Zuckerberg answers alternative allegations

A lot of words, sure, but not much said: Mark Zuckerberg has written this op-ed in the Wall Street Journal. It’ll be in print on Friday.

Here’s an excerpt that caught my eye:

Another question is whether we leave harmful or divisive content up because it drives engagement. We don’t. People consistently tell us they don’t want to see this content. Advertisers don’t want their brands anywhere near it. The only reason bad content remains is because the people and artificial-intelligence systems we use to review it are not perfect—not because we have an incentive to ignore it. Our systems are still evolving and improving.

I don’t think anyone has credibly accused Facebook of this, actually.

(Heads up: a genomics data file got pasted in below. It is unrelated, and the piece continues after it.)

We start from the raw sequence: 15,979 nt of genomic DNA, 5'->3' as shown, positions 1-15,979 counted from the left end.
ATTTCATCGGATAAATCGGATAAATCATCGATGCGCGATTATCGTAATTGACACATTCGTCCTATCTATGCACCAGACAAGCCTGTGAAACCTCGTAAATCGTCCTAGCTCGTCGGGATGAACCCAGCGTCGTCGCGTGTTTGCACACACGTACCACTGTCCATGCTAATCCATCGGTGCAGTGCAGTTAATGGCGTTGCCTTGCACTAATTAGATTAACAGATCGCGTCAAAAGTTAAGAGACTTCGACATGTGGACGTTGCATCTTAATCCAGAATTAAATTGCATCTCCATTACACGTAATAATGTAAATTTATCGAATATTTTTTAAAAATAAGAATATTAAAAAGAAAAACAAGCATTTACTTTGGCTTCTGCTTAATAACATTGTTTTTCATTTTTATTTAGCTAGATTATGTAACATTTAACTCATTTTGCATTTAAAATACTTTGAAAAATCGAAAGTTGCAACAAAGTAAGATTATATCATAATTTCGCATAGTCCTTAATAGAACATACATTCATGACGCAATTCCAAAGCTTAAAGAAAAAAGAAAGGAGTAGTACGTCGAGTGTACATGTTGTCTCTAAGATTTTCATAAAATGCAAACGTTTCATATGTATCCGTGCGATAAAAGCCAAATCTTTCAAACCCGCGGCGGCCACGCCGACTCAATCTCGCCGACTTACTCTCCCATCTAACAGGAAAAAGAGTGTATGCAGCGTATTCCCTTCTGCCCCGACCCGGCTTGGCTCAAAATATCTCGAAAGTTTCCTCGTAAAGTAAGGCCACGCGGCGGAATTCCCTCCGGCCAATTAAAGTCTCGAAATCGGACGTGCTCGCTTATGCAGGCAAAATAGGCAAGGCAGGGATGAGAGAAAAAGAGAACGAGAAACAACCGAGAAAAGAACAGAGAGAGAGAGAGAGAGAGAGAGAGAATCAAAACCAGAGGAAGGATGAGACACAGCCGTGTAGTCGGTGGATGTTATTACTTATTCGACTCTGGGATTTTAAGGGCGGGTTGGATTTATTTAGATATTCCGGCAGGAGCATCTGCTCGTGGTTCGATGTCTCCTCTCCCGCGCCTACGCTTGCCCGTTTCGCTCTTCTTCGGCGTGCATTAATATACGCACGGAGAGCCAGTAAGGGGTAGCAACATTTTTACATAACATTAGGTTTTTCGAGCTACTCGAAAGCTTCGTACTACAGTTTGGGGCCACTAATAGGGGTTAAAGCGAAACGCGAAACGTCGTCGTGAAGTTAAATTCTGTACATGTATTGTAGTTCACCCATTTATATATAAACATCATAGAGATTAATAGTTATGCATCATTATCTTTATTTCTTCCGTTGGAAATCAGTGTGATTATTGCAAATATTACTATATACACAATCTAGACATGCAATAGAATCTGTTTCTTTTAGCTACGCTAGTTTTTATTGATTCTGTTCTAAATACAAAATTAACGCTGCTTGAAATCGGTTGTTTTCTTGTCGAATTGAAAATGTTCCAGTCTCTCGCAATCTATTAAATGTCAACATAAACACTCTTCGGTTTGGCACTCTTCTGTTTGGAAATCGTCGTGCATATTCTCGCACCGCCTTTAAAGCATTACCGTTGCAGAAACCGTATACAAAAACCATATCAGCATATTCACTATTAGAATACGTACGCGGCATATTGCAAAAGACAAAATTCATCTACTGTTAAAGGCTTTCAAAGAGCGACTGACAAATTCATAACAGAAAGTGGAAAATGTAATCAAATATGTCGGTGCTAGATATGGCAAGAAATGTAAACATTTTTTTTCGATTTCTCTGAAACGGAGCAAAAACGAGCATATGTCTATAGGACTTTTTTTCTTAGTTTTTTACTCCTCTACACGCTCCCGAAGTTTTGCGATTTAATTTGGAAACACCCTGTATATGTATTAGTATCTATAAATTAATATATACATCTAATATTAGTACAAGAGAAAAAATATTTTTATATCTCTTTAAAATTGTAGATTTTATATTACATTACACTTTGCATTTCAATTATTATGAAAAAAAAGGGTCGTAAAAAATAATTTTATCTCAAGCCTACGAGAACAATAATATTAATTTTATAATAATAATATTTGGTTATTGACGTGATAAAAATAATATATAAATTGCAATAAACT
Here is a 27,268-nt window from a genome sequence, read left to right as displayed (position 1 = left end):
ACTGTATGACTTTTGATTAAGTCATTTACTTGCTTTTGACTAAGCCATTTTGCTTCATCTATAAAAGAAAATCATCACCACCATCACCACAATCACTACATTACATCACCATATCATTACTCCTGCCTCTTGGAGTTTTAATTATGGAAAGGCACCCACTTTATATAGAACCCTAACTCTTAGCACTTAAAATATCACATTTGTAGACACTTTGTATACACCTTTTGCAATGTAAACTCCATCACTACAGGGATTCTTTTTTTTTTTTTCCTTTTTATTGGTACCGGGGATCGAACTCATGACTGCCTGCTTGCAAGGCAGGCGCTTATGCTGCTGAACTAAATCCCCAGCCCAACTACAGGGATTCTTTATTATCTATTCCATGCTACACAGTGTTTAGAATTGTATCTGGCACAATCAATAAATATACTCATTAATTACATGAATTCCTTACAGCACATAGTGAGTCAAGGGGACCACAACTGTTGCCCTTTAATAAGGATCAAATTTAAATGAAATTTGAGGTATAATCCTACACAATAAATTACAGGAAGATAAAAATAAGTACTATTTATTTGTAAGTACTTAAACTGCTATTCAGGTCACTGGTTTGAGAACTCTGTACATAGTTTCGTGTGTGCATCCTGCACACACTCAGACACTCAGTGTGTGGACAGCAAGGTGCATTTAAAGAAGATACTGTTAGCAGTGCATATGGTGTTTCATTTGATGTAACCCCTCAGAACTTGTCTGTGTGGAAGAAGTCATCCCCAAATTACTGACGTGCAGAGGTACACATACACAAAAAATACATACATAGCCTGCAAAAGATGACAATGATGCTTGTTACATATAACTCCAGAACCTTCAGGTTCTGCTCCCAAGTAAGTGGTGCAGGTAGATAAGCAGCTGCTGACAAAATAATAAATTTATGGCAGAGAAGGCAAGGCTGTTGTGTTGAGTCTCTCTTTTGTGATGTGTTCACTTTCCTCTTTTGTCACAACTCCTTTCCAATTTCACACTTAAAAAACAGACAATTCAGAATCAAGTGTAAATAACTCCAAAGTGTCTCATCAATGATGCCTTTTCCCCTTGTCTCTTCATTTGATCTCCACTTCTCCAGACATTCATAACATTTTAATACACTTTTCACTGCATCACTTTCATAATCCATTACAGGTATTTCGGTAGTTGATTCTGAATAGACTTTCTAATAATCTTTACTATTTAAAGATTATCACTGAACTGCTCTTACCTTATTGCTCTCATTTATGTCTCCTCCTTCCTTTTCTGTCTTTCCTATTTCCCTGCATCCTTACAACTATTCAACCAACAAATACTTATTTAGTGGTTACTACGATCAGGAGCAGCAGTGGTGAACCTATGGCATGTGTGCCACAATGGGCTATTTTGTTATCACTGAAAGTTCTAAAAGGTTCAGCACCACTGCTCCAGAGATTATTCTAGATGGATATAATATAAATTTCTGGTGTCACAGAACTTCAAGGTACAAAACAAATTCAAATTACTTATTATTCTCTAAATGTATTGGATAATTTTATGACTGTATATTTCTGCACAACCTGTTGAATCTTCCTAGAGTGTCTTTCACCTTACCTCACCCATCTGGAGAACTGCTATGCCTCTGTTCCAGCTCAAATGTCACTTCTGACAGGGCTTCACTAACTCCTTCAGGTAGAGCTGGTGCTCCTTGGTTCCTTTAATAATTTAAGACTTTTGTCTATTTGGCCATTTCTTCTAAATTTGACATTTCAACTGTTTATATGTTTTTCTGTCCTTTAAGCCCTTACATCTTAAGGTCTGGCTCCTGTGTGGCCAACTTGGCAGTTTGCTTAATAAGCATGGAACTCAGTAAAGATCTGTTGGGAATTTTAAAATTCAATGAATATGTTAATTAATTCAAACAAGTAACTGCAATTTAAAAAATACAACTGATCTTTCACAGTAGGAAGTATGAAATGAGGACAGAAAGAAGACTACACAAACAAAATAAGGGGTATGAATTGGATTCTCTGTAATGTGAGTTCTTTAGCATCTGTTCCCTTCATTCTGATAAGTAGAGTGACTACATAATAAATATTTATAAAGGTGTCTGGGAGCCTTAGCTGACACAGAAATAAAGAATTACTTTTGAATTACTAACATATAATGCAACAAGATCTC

Rather, people (correctly) state that Facebook – through algorithms that are designed to reward engagement – promotes posts that have got a lot of people clicking or commenting. That formula breeds the spread of divisive posts, whether it’s about Donald Trump or the colour of a dress.

Facebook seems to be developing a habit of answering allegations by first subtly altering the specifics of the complaint.

Tin foil hat time: as I’m writing this, we’re awaiting some likely-negative news to drop about Facebook. Is the company trying to seize the news agenda? It’ll need something a bit more substantial than this, if so.